Some call it elegance, some call it cruel
By Edward Copeland
Believe it or not, after hearing his name for years, watching 13 Assassins marked the first time I viewed the work of Japanese director Takashi Miike. Obviously, I can't compare it to his other films but I can say that it did make me eager to check out what else Miike has made. Set in 1840s Japan as the samurai era was ending with the shogun period soon to follow, 13 Assassins remakes a 1963 Japanese film by director Eiichi Kudo titled The Thirteen Assassins (which I haven't seen) and serves as an homage to classic Kurosawa samurai films, specifically Seven Samurai.
The film creates a truly great screen villain in Lord Naritsugu (Gorô Inagaki), the sadistic young son of the former shogun as well as the younger brother of the current shogun — which basically makes him untouchable and has made him arrogant enough that his atrocities prove truly heinous. He rapes and kills at will and, in perhaps his most horrifying act, cuts off a woman's limbs and tongue just to use her as a plaything until he tires of her.
When a father goes to Naritsugu's shogun adviser, Sir Doi (Mikijiro Hira), after Naritsugu rapes and kills his daughter-in-law and murders his son and prepares to commit ritual suicide, Sir Doi attempts to talk sense to the evil young lord but his advice falls on deaf ears. Realizing what horrors could befall the land should Naritsugu rise higher in power, Sir Doi secretly enlists a retired samurai named Shinzaemon Shimada (Kôji Yakusho, who has appeared in many films such as the great Tampopo as well as films that earned notice or were partly U.S. productions such as Memoirs of a Geisha, Babel and Shall We Dance?). In many respects, Shinzaemon reminds one of Takashi Shimura's character Kanbê Shimada in Kurosawa's Seven Samurai, even sharing the same family name, hardly the last homage or coincidence between the two films.
As in Kurosawa's classic, Shinzaemon gathers other samurai to help with the urgent mission, though there isn't an extended sequence of tests of his recruits as in Seven Samurai — time isn't a luxury that the hired swords have. Naritsugu plans to head to his family's land with his protector Hanbei (Masachika Ichimura) and 70 men. Once there, not only will the cynical and evil young lord be even more protected, he'd be even closer to succession in the shogunate rule. To get there, he must pass through the town of the father who was going to commit harakiri. Shinzaemon talks the man into denying Naritsugu passage so that he and his men will have to follow one of two paths around the village to get there where the samurai assassins can spring their surprise attack.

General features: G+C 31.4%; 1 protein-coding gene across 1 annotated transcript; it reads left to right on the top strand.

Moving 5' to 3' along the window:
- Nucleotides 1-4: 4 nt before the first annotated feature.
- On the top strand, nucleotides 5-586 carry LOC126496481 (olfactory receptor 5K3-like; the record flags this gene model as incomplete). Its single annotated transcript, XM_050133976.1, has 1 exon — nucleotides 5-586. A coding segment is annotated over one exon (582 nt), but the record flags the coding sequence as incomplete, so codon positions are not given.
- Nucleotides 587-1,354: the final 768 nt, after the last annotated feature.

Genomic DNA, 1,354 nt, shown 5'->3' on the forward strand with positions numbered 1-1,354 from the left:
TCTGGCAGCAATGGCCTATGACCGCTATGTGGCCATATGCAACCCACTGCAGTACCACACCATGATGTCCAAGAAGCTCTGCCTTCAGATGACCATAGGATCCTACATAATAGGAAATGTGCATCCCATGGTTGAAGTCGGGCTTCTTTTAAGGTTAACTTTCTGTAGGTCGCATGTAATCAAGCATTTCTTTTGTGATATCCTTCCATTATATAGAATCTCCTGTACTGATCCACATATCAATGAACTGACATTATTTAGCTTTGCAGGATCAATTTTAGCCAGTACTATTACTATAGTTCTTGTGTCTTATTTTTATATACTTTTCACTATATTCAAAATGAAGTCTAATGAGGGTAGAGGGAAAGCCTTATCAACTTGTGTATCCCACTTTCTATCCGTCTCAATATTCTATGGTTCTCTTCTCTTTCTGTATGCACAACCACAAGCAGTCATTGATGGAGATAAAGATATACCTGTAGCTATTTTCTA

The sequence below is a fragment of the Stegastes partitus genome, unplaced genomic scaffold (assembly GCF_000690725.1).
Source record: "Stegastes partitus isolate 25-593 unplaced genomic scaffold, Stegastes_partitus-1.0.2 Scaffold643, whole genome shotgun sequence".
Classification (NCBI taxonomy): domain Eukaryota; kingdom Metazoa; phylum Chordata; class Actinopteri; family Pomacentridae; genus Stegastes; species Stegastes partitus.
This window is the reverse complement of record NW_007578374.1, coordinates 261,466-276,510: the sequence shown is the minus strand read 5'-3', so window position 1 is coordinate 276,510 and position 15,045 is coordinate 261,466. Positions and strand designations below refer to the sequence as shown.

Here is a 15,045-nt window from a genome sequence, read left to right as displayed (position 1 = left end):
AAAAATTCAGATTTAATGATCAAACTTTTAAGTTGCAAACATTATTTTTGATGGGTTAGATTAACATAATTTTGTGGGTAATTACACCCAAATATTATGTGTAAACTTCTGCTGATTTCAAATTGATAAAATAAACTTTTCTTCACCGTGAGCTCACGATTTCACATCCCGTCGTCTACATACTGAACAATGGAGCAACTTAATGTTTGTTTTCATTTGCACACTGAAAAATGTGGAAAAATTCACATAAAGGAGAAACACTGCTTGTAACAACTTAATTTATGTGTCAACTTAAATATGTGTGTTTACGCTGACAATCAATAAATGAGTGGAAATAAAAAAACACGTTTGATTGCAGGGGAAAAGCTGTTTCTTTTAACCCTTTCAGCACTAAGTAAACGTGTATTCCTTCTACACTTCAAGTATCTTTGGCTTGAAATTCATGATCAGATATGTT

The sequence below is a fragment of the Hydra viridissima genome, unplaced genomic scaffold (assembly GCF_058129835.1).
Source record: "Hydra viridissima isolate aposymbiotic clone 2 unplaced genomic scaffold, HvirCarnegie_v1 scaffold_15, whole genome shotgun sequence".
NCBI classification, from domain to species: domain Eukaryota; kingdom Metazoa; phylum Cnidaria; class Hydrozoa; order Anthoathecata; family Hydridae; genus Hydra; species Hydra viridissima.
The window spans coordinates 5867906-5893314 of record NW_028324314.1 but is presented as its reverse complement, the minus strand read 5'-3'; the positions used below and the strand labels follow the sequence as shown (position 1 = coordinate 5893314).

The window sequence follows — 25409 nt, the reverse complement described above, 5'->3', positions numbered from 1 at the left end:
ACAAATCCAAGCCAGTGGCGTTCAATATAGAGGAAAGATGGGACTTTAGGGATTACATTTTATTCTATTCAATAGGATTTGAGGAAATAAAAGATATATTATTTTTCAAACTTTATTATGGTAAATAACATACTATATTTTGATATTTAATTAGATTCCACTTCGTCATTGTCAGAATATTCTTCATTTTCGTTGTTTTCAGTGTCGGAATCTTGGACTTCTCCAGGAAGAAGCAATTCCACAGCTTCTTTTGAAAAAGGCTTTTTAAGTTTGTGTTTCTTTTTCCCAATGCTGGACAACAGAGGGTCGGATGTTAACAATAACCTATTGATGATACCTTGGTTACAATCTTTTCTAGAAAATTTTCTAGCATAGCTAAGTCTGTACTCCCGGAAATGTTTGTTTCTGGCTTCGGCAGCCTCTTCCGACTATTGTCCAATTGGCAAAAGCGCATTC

Problems ensue with that approach: 1) Hanbei catches wind of the plot and enlists some ronin to challenge some of the assassins, who were setting up a town as a trap that Naritsugu would have to pass through; and 2) Naritsugu and his men disappear once they're turned away. Shinzaemon take his men into the mountains to try to figure out what's going on where they discover a mysterious man (Yûsuke Iseya) who calls himself Kiga suspended in a cage in a tree. He has no love for samurais and claims he was put there as punishment for chasing his boss's wife. He calls himself a hunter, but ends up helping the group anyway and at times seems to have inexplicable abilities. Parts of his personality seem quite reminiscent of Toshirô Mifune's Kikuchiyo in Seven Samurai. Kiga becomes the 13th assassin. Before too long, one of those 13 rides back with news that Naritsugu and his men have reappeared — only what once was a force of 70 now numbers nearly 200. Hanbei had simply hid out to wait for reinforcements.
Then Miike directs 13 Assassins in one of the most incredible extended action sequences I've witnessed. The film runs about 2 hours and 5 minutes in length. The climactic clash lasts for nearly 50 minutes — from when it starts to almost the end of the film itself, with very few moments to take a breath. Miike gets immeasurable aid from his editor Kenji Yamashita, director of photography Nobuyasu Kita and production designer Yuji Hayashida. In an interview on the DVD, Miike admits he didn't set out to make the melee run as long as it does, it just turned out that way in the editing process. It turned out well. It's never confusing when characters die, some getting deaths that almost are afterthoughts, others receiving truly memorable ends.
Though action might be perceived as the selling point of 13 Assassins, Inagaki's great performance as Lord Naritsugu shouldn't get slighted. He creates a hissable bad guy without going over-the-top, but also gets many of Daisuke Tengan's best lines that show how odd this fellow is. As he stands next to Hanbei amid the chaos and bloodshed, he gazes at the death and destruction in wonder. "You think the age of war was like this?" he asks Hanbei who says, "Perhaps." It makes the bastard positively giddy. "It's magnificent. With death comes gratitude for life. If a man has lived in vain, then how trivial his life is. Oh, Hanbei. Something wonderful has come to my mind. Once I'm on the Shogun's council, let's bring the age of war," he tells him, excited at the prospect. When his inevitable end comes, he doesn't have a change of heart, but he does learn the hard way that war ain't all it's cracked up to be.
While 13 Assassins turns out to be great fun and one of the best films released in the U.S. this year, it's not quite up to the quality of the Kurosawa classics or even John Woo's recent Red Cliff, even though it's not a samurai picture. 13 Assassins provides a damn entertaining time. I just wish that all of the characters were developed as well as Lord Naritsugu, Shinzaemon and Kiga.